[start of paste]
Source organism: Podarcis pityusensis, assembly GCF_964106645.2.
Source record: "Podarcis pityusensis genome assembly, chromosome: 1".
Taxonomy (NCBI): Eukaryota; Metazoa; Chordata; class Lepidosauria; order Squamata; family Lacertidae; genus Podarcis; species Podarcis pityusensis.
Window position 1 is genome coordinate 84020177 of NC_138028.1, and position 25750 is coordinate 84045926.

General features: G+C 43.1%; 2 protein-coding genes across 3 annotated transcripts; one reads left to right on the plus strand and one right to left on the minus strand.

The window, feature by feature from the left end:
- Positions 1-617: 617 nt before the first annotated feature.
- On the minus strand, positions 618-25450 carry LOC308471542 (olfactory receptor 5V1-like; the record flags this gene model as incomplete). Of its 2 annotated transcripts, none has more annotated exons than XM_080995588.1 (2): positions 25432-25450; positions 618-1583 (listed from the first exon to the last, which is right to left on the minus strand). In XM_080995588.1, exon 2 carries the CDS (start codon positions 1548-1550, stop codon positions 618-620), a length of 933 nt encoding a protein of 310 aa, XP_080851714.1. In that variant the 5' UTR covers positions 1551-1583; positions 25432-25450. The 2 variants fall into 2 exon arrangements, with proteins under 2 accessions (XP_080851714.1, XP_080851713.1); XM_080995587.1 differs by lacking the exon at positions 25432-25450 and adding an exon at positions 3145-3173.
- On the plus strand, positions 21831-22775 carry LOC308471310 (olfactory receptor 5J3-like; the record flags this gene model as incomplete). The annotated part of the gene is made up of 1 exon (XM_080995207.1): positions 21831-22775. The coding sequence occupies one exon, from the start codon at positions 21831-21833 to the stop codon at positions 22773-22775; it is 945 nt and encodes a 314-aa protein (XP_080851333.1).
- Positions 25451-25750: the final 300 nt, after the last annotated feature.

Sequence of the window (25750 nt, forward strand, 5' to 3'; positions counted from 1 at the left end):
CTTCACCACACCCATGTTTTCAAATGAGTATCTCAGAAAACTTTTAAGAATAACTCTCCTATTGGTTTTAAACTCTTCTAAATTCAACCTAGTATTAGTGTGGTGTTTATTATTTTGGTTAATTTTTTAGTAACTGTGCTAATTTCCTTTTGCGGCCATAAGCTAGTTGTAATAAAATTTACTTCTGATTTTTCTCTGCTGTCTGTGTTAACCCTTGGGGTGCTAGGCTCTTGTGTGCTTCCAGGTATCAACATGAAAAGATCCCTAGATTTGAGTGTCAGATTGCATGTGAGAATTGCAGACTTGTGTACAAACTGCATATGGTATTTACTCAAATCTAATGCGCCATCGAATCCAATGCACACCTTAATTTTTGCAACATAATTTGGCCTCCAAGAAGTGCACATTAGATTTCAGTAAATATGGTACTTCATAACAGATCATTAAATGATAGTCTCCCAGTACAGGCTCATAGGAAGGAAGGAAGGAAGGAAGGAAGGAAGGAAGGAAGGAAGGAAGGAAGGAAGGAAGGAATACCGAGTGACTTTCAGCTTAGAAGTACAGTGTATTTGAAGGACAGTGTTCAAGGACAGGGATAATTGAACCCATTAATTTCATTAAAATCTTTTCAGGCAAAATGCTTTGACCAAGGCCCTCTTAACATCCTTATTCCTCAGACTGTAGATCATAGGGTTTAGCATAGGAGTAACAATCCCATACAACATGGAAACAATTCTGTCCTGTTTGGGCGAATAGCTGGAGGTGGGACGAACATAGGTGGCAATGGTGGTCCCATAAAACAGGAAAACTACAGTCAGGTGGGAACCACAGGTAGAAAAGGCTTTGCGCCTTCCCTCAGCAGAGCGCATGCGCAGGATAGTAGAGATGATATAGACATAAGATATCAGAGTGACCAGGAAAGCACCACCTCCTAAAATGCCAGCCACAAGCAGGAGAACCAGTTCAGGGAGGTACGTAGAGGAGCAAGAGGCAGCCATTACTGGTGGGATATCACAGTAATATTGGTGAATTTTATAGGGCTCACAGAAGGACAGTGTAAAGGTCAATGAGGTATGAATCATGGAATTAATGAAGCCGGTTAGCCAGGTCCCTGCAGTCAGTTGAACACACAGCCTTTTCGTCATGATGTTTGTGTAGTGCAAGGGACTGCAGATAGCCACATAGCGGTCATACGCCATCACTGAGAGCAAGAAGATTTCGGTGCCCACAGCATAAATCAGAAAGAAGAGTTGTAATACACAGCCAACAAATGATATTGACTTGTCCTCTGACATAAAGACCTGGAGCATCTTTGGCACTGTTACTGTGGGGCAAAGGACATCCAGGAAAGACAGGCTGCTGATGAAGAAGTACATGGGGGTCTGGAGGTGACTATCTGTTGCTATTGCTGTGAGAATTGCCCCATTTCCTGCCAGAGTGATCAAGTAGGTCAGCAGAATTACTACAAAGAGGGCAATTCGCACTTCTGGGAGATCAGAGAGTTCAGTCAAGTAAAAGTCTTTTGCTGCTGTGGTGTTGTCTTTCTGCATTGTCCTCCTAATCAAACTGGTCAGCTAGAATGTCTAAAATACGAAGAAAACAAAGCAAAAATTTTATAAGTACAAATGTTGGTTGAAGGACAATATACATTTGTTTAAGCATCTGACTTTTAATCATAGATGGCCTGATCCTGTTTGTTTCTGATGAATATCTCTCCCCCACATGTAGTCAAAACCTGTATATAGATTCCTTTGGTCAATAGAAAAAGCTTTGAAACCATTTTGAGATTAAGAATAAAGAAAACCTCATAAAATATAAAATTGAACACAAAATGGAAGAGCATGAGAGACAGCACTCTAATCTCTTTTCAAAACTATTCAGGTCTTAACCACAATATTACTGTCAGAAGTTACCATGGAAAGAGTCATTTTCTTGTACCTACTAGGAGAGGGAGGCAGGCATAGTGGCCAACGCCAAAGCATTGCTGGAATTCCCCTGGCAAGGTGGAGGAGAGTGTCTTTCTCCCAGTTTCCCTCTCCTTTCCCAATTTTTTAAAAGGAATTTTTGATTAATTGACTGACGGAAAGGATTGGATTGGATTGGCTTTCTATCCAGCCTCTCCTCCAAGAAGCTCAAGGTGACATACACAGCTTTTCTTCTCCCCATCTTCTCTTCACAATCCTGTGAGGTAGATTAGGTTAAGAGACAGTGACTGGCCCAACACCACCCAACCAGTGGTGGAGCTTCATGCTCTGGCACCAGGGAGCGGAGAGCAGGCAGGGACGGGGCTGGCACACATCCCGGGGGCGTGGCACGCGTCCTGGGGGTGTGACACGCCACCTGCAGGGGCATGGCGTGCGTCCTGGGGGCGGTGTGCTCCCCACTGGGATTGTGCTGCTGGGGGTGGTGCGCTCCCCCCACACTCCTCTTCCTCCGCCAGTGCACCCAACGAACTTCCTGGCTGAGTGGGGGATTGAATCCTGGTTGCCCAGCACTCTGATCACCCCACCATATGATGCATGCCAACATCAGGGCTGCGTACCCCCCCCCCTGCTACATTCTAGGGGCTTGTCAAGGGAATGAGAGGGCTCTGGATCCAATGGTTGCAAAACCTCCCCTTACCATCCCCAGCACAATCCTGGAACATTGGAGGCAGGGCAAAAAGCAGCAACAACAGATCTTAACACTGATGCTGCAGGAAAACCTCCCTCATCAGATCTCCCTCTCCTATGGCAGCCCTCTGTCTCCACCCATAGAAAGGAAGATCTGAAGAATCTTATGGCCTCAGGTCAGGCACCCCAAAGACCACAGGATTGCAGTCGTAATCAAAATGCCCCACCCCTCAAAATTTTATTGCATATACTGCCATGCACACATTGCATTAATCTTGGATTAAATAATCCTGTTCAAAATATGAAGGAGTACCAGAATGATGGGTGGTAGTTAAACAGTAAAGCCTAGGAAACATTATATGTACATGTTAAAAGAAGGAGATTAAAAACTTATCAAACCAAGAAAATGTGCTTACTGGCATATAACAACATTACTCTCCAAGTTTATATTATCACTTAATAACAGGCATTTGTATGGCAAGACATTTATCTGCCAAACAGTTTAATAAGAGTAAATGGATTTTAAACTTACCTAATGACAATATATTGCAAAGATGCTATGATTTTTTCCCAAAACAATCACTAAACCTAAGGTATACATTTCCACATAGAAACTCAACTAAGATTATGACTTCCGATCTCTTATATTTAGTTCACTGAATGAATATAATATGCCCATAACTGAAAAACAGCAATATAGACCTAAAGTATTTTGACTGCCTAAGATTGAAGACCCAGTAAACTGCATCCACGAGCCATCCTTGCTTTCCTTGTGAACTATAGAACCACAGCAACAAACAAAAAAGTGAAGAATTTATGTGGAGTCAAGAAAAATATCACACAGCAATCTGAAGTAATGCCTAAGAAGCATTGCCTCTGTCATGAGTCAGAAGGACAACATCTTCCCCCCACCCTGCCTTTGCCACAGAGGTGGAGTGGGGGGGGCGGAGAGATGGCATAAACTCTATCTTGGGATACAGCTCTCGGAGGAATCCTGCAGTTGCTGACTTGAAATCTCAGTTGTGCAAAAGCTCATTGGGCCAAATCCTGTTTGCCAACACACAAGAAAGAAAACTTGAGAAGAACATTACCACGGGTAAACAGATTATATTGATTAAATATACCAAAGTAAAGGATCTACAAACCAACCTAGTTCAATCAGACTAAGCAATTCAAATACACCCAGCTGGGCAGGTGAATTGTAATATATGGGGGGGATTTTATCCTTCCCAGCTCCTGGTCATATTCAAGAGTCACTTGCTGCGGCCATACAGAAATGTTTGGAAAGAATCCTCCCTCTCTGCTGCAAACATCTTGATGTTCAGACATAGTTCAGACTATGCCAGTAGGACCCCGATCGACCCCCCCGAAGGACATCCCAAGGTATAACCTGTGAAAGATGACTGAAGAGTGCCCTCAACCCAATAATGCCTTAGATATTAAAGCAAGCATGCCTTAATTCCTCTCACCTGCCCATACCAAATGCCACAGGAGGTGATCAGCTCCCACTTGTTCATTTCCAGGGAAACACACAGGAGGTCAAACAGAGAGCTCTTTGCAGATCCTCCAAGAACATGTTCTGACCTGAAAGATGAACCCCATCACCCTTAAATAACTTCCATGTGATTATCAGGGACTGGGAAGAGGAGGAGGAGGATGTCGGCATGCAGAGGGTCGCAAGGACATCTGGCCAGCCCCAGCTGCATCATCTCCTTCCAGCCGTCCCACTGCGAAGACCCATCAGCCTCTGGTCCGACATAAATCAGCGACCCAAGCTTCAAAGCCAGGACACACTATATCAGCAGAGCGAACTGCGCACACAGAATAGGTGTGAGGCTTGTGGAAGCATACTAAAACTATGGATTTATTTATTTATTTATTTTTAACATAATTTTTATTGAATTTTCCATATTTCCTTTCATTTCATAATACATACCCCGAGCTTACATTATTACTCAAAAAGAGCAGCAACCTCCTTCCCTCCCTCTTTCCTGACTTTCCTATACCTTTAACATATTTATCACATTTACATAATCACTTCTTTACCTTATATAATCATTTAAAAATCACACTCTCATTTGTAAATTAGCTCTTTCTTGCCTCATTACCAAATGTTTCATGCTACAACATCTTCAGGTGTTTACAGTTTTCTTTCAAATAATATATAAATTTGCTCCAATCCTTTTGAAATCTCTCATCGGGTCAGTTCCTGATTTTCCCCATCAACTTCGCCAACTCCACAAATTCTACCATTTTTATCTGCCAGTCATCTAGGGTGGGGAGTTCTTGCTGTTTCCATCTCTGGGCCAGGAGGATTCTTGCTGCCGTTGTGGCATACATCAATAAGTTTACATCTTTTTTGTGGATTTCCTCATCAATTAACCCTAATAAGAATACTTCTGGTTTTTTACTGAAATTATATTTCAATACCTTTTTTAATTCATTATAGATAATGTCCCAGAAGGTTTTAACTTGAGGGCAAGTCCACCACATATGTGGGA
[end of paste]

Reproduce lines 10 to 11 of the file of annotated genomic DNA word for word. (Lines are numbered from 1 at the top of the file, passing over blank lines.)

- Positions 25451-25750: the final 300 nt, after the last annotated feature.

Sequence of the window (25750 nt, forward strand, 5' to 3'; positions counted from 1 at the left end):